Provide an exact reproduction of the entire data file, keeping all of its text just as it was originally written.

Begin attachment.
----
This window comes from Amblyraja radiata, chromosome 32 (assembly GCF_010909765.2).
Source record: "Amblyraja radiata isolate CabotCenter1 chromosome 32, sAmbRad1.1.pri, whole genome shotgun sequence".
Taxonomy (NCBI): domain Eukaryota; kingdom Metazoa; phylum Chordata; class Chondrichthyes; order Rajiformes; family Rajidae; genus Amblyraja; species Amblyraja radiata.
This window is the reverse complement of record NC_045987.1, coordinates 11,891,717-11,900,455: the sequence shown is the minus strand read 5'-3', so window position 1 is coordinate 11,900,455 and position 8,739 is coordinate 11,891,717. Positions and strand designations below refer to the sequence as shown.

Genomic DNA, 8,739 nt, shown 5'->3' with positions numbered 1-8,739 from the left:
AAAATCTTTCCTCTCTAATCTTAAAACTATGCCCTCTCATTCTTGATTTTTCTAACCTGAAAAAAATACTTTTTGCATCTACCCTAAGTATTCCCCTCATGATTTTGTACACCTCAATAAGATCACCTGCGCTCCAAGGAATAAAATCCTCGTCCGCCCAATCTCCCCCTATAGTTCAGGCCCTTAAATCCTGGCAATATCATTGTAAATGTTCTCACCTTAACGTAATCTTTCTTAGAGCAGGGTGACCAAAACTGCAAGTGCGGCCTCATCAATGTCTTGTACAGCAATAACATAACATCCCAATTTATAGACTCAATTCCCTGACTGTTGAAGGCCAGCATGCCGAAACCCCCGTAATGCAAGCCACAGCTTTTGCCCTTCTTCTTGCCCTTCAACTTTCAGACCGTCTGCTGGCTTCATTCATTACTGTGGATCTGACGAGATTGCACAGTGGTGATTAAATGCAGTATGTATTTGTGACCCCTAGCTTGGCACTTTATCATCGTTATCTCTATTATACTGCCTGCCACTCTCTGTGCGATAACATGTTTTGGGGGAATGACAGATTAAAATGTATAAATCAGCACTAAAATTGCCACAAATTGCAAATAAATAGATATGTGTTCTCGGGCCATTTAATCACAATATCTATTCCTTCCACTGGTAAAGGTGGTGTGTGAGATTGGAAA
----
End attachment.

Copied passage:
This window comes from Amblyraja radiata, chromosome 32 (assembly GCF_010909765.2).
Source record: "Amblyraja radiata isolate CabotCenter1 chromosome 32, sAmbRad1.1.pri, whole genome shotgun sequence".
Taxonomy (NCBI): domain Eukaryota; kingdom Metazoa; phylum Chordata; class Chondrichthyes; order Rajiformes; family Rajidae; genus Amblyraja; species Amblyraja radiata.
This window is the reverse complement of record NC_045987.1, coordinates 11,891,717-11,900,455: the sequence shown is the minus strand read 5'-3', so window position 1 is coordinate 11,900,455 and position 8,739 is coordinate 11,891,717. Positions and strand designations below refer to the sequence as shown.

Genomic DNA, 8,739 nt, shown 5'->3' with positions numbered 1-8,739 from the left:
AAAATCTTTCCTCTCTAATCTTAAAACTATGCCCTCTCATTCTTGATTTTTCTAACCTGAAAAAAATACTTTTTGCATCTACCCTAAGTATTCCCCTCATGATTTTGTACACCTCAATAAGATCACCTGCGCTCCAAGGAATAAAATCCTCGTCCGCCCAATCTCCCCCTATAGTTCAGGCCCTTAAATCCTGGCAATATCATTGTAAATGTTCTCACCTTAACGTAATCTTTCTTAGAGCAGGGTGACCAAAACTGCAAGTGCGGCCTCATCAATGTCTTGTACAGCAATAACATAACATCCCAATTTATAGACTCAATTCCCTGACTGTTGAAGGCCAGCATGCCGAAACCCCCGTAATGCAAGCCACAGCTTTTGCCCTTCTTCTTGCCCTTCAACTTTCAGACCGTCTGCTGGCTTCATTCATTACTGTGGATCTGACGAGATTGCACAGTGGTGATTAAATGCAGTATGTATTTGTGACCCCTAGCTTGGCACTTTATCATCGTTATCTCTATTATACTGCCTGCCACTCTCTGTGCGATAACATGTTTTGGGGGAATGACAGATTAAAATGTATAAATCAGCACTAAAATTGCCACAAATTGCAAATAAATAGATATGTGTTCTCGGGCCATTTAATCACAATATCTATTCCTTCCACTGGTAAAGGTGGTGTGTGAGATTGGAAA